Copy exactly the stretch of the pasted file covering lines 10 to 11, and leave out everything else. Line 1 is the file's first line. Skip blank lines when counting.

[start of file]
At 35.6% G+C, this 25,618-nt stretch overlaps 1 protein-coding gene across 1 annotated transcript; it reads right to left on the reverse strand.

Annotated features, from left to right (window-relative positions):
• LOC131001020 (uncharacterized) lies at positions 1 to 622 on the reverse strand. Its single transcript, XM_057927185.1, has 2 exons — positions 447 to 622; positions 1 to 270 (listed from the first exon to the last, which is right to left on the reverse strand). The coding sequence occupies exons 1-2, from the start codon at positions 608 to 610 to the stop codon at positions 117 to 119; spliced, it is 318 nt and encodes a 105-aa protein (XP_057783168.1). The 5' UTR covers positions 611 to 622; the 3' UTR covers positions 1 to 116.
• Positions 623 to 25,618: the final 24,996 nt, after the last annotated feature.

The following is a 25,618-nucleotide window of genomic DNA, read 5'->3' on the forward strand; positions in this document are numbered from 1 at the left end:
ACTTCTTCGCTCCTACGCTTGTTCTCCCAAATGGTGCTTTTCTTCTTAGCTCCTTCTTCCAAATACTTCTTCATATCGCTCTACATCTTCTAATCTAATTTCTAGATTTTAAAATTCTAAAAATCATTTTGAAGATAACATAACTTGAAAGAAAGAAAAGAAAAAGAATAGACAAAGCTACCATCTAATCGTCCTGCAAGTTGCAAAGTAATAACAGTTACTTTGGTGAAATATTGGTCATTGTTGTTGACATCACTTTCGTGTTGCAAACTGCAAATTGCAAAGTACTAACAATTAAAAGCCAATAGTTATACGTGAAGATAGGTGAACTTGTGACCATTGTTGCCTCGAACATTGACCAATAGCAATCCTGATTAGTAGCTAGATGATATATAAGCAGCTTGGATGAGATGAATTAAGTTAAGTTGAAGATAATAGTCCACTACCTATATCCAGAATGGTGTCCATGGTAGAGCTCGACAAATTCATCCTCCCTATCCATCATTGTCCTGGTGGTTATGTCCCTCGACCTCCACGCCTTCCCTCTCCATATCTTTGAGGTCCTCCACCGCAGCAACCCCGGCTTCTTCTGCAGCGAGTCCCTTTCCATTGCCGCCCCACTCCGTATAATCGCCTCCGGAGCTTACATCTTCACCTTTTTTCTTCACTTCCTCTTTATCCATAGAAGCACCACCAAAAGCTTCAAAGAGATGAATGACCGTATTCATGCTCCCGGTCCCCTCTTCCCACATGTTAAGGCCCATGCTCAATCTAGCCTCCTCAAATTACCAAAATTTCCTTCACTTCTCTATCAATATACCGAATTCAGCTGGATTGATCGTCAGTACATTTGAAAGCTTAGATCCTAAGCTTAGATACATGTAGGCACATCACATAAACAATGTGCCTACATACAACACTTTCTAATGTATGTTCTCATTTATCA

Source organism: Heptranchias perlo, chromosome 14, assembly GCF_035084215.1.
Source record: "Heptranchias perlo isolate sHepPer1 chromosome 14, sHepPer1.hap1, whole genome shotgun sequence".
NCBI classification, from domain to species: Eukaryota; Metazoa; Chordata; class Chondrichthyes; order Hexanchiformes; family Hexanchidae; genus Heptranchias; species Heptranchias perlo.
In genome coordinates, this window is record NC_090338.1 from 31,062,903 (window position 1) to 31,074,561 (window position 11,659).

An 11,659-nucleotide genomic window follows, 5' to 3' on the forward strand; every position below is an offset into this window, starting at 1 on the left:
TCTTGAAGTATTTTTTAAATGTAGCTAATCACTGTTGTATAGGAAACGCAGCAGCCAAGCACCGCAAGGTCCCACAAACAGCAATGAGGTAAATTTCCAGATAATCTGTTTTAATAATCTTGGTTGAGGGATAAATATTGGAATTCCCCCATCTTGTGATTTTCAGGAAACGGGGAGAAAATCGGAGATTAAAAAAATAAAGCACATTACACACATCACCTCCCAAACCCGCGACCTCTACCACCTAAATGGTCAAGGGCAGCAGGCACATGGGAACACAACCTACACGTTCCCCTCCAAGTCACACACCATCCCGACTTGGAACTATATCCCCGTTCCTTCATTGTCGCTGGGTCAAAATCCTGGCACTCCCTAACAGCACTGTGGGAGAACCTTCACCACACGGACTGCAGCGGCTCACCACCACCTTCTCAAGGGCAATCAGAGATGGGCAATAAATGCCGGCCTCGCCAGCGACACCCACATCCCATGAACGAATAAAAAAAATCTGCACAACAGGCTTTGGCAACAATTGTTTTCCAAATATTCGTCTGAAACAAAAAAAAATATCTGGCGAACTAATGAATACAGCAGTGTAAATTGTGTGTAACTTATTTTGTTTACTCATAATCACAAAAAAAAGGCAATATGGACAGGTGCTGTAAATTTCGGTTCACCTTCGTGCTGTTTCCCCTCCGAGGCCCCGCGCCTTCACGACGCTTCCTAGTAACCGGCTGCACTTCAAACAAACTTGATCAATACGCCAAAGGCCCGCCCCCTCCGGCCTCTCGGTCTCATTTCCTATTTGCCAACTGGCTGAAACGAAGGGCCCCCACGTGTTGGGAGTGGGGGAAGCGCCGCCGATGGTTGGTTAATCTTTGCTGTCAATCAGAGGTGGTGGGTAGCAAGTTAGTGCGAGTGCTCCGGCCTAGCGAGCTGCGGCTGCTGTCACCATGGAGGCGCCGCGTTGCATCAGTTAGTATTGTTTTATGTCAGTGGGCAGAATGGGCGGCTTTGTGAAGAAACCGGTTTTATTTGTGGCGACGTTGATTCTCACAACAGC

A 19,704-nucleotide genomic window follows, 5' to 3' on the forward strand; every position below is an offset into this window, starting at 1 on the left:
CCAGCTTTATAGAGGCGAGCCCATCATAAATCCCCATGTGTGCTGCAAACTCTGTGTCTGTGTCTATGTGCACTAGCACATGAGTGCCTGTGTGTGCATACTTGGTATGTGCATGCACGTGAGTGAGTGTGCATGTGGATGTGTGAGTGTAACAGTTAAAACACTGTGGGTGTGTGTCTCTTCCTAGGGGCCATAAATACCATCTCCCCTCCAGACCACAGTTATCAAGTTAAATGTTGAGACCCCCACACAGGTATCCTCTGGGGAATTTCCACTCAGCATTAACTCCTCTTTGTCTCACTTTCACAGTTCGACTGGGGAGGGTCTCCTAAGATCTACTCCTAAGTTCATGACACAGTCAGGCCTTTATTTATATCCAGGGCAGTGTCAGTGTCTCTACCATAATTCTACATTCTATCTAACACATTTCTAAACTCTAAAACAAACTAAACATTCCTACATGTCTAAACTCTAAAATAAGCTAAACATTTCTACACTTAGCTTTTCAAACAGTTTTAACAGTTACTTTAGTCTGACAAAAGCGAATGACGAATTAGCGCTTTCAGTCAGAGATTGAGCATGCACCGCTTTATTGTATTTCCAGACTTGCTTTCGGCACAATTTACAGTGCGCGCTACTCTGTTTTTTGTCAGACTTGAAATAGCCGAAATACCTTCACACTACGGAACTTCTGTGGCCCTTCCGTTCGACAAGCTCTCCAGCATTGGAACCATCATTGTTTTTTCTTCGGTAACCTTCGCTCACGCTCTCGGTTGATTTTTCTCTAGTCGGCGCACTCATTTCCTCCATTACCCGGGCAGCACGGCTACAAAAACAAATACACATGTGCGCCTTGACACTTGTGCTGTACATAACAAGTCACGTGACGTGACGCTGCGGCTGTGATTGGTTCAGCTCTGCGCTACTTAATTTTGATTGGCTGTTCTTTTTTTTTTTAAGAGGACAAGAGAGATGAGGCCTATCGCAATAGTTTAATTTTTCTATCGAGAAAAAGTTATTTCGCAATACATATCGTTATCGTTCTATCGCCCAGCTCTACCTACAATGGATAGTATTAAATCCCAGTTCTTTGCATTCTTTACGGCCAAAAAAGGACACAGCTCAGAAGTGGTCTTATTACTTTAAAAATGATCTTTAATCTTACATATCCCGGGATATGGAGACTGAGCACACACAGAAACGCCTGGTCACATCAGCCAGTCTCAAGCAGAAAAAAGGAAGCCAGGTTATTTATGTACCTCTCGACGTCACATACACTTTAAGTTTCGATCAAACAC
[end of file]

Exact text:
In genome coordinates, this window is record NC_090338.1 from 31,062,903 (window position 1) to 31,074,561 (window position 11,659).

An 11,659-nucleotide genomic window follows, 5' to 3' on the forward strand; every position below is an offset into this window, starting at 1 on the left: